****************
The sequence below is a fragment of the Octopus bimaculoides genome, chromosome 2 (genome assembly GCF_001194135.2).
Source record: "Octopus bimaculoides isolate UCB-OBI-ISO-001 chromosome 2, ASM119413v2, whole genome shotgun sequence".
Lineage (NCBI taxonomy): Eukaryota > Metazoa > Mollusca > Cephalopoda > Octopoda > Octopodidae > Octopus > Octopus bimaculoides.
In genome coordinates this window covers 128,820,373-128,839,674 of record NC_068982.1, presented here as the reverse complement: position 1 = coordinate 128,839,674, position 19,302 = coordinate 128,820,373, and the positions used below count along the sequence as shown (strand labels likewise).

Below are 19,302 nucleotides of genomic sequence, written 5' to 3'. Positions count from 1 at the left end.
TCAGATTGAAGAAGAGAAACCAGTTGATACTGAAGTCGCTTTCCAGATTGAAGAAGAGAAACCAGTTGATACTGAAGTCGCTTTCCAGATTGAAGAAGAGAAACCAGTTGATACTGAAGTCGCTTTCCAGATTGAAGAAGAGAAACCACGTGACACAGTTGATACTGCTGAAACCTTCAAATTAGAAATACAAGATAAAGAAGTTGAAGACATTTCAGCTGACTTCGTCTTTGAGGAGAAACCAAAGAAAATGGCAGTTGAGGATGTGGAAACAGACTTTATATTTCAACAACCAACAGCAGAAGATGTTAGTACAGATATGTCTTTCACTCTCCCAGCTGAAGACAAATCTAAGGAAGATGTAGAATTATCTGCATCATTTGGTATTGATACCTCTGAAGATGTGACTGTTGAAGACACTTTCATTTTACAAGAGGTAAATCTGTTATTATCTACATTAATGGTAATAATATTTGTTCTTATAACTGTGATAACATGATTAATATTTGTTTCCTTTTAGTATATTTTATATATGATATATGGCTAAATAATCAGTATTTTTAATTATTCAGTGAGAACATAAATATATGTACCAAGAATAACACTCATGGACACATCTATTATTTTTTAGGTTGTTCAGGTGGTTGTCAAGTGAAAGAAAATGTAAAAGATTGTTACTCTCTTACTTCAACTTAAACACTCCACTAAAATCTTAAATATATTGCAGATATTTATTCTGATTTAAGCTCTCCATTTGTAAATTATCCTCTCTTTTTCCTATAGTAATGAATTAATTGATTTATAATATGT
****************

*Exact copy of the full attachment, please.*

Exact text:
The sequence below is a fragment of the Octopus bimaculoides genome, chromosome 2 (genome assembly GCF_001194135.2).
Source record: "Octopus bimaculoides isolate UCB-OBI-ISO-001 chromosome 2, ASM119413v2, whole genome shotgun sequence".
Lineage (NCBI taxonomy): Eukaryota > Metazoa > Mollusca > Cephalopoda > Octopoda > Octopodidae > Octopus > Octopus bimaculoides.
In genome coordinates this window covers 128,820,373-128,839,674 of record NC_068982.1, presented here as the reverse complement: position 1 = coordinate 128,839,674, position 19,302 = coordinate 128,820,373, and the positions used below count along the sequence as shown (strand labels likewise).

Below are 19,302 nucleotides of genomic sequence, written 5' to 3'. Positions count from 1 at the left end.
TCAGATTGAAGAAGAGAAACCAGTTGATACTGAAGTCGCTTTCCAGATTGAAGAAGAGAAACCAGTTGATACTGAAGTCGCTTTCCAGATTGAAGAAGAGAAACCAGTTGATACTGAAGTCGCTTTCCAGATTGAAGAAGAGAAACCACGTGACACAGTTGATACTGCTGAAACCTTCAAATTAGAAATACAAGATAAAGAAGTTGAAGACATTTCAGCTGACTTCGTCTTTGAGGAGAAACCAAAGAAAATGGCAGTTGAGGATGTGGAAACAGACTTTATATTTCAACAACCAACAGCAGAAGATGTTAGTACAGATATGTCTTTCACTCTCCCAGCTGAAGACAAATCTAAGGAAGATGTAGAATTATCTGCATCATTTGGTATTGATACCTCTGAAGATGTGACTGTTGAAGACACTTTCATTTTACAAGAGGTAAATCTGTTATTATCTACATTAATGGTAATAATATTTGTTCTTATAACTGTGATAACATGATTAATATTTGTTTCCTTTTAGTATATTTTATATATGATATATGGCTAAATAATCAGTATTTTTAATTATTCAGTGAGAACATAAATATATGTACCAAGAATAACACTCATGGACACATCTATTATTTTTTAGGTTGTTCAGGTGGTTGTCAAGTGAAAGAAAATGTAAAAGATTGTTACTCTCTTACTTCAACTTAAACACTCCACTAAAATCTTAAATATATTGCAGATATTTATTCTGATTTAAGCTCTCCATTTGTAAATTATCCTCTCTTTTTCCTATAGTAATGAATTAATTGATTTATAATATGT